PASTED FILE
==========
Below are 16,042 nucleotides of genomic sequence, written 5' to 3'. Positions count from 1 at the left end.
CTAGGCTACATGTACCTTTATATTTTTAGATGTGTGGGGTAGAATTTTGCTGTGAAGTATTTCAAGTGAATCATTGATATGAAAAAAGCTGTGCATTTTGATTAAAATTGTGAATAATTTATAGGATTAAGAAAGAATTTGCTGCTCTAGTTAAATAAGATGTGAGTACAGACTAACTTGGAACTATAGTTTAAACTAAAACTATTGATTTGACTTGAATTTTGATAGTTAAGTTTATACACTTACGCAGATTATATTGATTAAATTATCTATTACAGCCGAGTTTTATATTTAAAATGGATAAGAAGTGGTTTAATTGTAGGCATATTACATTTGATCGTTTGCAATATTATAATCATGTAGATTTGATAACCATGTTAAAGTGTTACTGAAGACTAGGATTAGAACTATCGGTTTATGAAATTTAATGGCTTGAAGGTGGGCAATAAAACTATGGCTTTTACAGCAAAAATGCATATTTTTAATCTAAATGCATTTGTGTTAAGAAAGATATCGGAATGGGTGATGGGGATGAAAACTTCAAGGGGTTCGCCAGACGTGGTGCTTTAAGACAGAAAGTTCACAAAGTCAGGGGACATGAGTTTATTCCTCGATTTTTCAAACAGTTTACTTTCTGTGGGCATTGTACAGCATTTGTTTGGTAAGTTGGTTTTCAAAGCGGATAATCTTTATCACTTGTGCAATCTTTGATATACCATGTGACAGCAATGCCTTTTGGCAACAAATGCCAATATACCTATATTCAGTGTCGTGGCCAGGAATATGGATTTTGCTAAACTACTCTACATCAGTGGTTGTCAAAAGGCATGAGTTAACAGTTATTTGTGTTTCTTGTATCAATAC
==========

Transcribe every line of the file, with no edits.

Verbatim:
Below are 16,042 nucleotides of genomic sequence, written 5' to 3'. Positions count from 1 at the left end.
CTAGGCTACATGTACCTTTATATTTTTAGATGTGTGGGGTAGAATTTTGCTGTGAAGTATTTCAAGTGAATCATTGATATGAAAAAAGCTGTGCATTTTGATTAAAATTGTGAATAATTTATAGGATTAAGAAAGAATTTGCTGCTCTAGTTAAATAAGATGTGAGTACAGACTAACTTGGAACTATAGTTTAAACTAAAACTATTGATTTGACTTGAATTTTGATAGTTAAGTTTATACACTTACGCAGATTATATTGATTAAATTATCTATTACAGCCGAGTTTTATATTTAAAATGGATAAGAAGTGGTTTAATTGTAGGCATATTACATTTGATCGTTTGCAATATTATAATCATGTAGATTTGATAACCATGTTAAAGTGTTACTGAAGACTAGGATTAGAACTATCGGTTTATGAAATTTAATGGCTTGAAGGTGGGCAATAAAACTATGGCTTTTACAGCAAAAATGCATATTTTTAATCTAAATGCATTTGTGTTAAGAAAGATATCGGAATGGGTGATGGGGATGAAAACTTCAAGGGGTTCGCCAGACGTGGTGCTTTAAGACAGAAAGTTCACAAAGTCAGGGGACATGAGTTTATTCCTCGATTTTTCAAACAGTTTACTTTCTGTGGGCATTGTACAGCATTTGTTTGGTAAGTTGGTTTTCAAAGCGGATAATCTTTATCACTTGTGCAATCTTTGATATACCATGTGACAGCAATGCCTTTTGGCAACAAATGCCAATATACCTATATTCAGTGTCGTGGCCAGGAATATGGATTTTGCTAAACTACTCTACATCAGTGGTTGTCAAAAGGCATGAGTTAACAGTTATTTGTGTTTCTTGTATCAATAC